Macrophage motility was estimated by a micromethod for determination of spontaneous migration of mononuclear phagocyte lineage cells from an agarose drop . Agarose solution (0.4%) was prepared as follows: 20 mg agarose was added to 3 ml 199 medium, melted in a boiling water bath, and cooled to 60°C. The solution was then mixed with 1.5 ml heat-inactivated fetal calf serum and 0.5 ml 199 medium supplemented with all necessary ingredients so that the resulting agarose solution contained 10 mM Hepes and 50 µg/ml each of streptomycin and penicillin. A macrophage suspension in 199 medium (109 cells/ml) was added to an equal volume of agarose and the mixture was heated to 37°C. The cell suspensions in agarose were put in flat-bottom plates (1 µl per well) and incubated at 4°C for 15 min. When the agarose congealed, 200 µl 199 medium supplemented with 10 mM Hepes, streptomycin and penicillin (50 µg/ml each), fetal serum (15%), and immunocortin (10-9-10-3 M) was added to each well. The plates were incubated for 18-20 h at 37°C in 5% CO2. Macrophage motility was assessed microscopically as follows: the diameter of the cell migration zone was determined using a micrometer and migration index (MI) was estimated from the equation:
MI = (1 - migration zone diameter in experiment/migration zone diameter in control) × 100%.
Binding of [3H]immunocortin to mouse thymocytes and peritoneal macrophages was assayed in 199 medium supplemented with Hepes (25 mM), NaN3 (20 mM), and PMSF (0.6 mg/liter) as follows: 100 µl labeled peptide (concentration range 10-10-10-7 M) and 100 µl medium (total binding) or unlabeled peptide (nonspecific binding) were put together with 800 µl cell suspension (107 cells/ml) into siliconized test tubes and incubated at 4°C for 1 h. The reaction mixture was then filtered through fiberglass filters GF/B (Whatman, England) to separate the labeled cell-bound peptide. Filters were rinsed three times with 5-ml volumes of ice-cold 25 mM Hepes, pH 7.4. Radioactivity of filters was counted using the Minibeta 1211 liquid scintillation counter. Nonspecific binding was measured in the presence of 0.1 mM unlabeled immunocortin.
Binding of [3H]immunocortin to plasma membranes isolated from thymocytes and macrophages was carried out in 25 mM Hepes, pH 7.4, supplemented with PMSF (0.6 mg/liter) at 4°C for 40 min. The protein concentration in the reaction mixture (1 ml) was 0.5 mg/ml. Nonspecific binding of [3H]immunocortin was assessed in the presence of 0.1 mM unlabeled peptide. Further procedures--filtration, counting of radioactivity, and data processing--were carried out as described above. Plasma membranes of freshly isolated thymocytes and macrophages were obtained as described in . Protein concentration was determined by the Lowry method  using BSA as the standard.
To determine the parameters of labeled immunocortin specific binding to the receptors, i.e., the equilibrium dissociation constant Kd, binding capacity n (number of receptors per cell), and Bmax (maximum binding capacity per mg membrane protein), the profiles of the ratio between bound (B) and free (F) labeled immunocortin molar concentrations as a function of bound labeled peptide (B) were plotted. Binding capacity (n) was estimated from the equation:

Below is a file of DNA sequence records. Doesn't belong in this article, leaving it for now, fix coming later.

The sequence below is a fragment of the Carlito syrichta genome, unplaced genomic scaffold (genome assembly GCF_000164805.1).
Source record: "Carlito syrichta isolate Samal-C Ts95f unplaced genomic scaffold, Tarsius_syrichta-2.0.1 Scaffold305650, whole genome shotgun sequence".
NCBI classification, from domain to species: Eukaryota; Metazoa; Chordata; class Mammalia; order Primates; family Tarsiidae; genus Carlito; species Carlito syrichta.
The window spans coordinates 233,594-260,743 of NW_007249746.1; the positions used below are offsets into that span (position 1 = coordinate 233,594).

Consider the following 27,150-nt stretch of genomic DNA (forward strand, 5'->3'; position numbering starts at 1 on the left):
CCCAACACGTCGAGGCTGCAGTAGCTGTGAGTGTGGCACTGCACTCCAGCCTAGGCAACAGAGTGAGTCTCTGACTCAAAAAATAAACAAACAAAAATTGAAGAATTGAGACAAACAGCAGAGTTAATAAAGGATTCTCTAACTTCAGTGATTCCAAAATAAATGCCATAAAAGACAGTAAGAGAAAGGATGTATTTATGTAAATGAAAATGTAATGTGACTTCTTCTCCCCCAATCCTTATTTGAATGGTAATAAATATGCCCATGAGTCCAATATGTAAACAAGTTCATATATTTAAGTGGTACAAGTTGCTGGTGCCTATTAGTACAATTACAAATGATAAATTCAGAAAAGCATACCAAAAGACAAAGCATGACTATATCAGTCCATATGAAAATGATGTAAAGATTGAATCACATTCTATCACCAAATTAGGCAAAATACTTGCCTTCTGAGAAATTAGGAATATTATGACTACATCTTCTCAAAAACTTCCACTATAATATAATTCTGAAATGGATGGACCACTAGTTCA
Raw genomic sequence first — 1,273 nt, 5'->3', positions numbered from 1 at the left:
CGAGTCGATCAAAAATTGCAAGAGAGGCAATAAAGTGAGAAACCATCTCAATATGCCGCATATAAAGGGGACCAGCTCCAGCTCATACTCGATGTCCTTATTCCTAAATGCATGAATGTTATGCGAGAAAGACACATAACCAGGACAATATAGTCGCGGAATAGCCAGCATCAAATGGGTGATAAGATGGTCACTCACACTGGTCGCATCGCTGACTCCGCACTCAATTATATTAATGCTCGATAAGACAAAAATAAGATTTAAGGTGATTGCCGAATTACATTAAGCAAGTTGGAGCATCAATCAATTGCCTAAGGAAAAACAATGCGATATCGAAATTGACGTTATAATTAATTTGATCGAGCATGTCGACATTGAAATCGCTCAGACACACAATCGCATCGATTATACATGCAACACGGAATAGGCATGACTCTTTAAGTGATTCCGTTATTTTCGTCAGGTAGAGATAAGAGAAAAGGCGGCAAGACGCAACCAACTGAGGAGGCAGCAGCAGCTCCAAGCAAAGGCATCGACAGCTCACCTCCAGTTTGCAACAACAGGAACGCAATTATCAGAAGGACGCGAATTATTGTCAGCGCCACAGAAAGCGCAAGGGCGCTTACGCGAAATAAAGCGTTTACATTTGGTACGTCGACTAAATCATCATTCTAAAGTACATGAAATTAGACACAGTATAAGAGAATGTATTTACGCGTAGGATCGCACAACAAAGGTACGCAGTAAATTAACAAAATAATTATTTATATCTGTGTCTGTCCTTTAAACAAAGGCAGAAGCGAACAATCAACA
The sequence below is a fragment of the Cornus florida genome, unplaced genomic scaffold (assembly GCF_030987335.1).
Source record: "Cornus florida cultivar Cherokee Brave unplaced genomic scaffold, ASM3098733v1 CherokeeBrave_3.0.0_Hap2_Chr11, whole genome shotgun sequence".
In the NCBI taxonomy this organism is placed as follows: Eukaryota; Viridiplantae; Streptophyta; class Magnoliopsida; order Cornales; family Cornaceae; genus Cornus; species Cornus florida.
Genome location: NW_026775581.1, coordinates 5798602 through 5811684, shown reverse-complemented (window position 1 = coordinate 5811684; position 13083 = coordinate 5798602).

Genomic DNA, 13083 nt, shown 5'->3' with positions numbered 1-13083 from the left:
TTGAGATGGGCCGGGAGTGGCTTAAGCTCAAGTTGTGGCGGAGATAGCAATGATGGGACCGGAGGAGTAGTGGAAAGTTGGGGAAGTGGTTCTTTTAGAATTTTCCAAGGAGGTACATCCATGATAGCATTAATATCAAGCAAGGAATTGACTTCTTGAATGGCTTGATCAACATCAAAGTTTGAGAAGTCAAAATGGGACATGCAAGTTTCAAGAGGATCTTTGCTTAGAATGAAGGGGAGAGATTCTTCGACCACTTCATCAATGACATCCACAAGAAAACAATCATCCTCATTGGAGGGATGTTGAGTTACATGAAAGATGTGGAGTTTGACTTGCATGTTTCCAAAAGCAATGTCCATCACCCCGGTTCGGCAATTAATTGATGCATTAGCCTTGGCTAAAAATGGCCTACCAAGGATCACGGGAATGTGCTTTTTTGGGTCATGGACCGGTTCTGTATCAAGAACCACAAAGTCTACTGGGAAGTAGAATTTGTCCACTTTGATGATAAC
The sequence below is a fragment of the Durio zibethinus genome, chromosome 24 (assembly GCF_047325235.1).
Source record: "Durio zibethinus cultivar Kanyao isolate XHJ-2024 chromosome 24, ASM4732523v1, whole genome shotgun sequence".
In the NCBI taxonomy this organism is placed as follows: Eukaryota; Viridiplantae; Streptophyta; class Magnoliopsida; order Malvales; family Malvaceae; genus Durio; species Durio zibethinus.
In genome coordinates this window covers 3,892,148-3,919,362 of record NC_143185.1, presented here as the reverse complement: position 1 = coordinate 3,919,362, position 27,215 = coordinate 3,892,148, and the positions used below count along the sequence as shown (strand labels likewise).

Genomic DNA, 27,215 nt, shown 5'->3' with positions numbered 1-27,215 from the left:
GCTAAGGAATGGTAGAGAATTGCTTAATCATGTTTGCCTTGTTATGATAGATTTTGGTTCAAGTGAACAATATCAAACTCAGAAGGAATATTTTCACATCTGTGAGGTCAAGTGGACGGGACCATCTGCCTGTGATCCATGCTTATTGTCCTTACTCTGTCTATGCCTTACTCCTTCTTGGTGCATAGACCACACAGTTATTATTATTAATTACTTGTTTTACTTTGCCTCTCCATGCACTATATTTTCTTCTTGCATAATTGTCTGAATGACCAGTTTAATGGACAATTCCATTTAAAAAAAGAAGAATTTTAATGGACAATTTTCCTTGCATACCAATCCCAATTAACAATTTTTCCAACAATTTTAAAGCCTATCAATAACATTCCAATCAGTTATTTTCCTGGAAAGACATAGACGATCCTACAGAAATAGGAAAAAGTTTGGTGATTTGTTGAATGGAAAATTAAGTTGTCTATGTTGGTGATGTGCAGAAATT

n = (R0 · Avogadro's number)/cell number per liter,
where R0 is the molar concentration of receptors .
The ability of ACTH (13-24) to compete with immunocortin for the receptors was assessed by plotting curves of inhibition of 10 nM [3H]immunocortin-specific binding to thymocytes and macrophages by increasing concentrations of unlabeled ACTH (13-24), somatostatin, and ACTH (4-10) (concentration range 10-12-10-4 M). Receptor binding assay and all subsequent procedures were carried out as described above. Inhibition constant Ki was calculated from the equation :
Ki = IC50/(1 + [L]/Kd),
where IC50 value was determined from the curve, [L] is the molar concentration of labeled ligand, and Kd is equilibrium dissociation constant of labeled ligand--receptor complex.
Adenylate cyclase activity was determined as in  using [alpha-32P]ATP. The reaction mixture contained: 40 mM Tris-HCl, pH 7.4, 50 µM ATP, 4 mM cAMP, 12 mM phosphoenolpyruvate, and 2 µg/ml pyruvate kinase. [alpha-32P]ATP (200,000-500,000 cpm) in 50 µl medium and 50 µl test substance or an equal volume of buffer (control) were put into conical siliconized glass test tubes residing in an ice-cold water bath. The test tubes were transferred to a thermostat and incubated at 34°C for 45 min. The reaction was terminated by adding 100 µl 0.5 N HCl. The test tubes were then put into a boiling water bath for 15 min, then transferred to an ice-cold bath and supplemented with 100 µl 1.5 M imidazole. The content of each test tube was passed through a separate column filled with 1 cm3 Al2O3 according to Brockman II and rinsed with 5 ml distilled water. The enzyme activity was determined as the decrease in substrate content expressed as nanomoles cAMP generated per milligram test substance protein per 10 min.
For determination of cAMP content in macrophages, their TCA (5%) extracts were used . The cAMP content of extracts was determined using the Cyclic-AMP-Assay-Kit (Amersham) according to the manufacturer's instructions.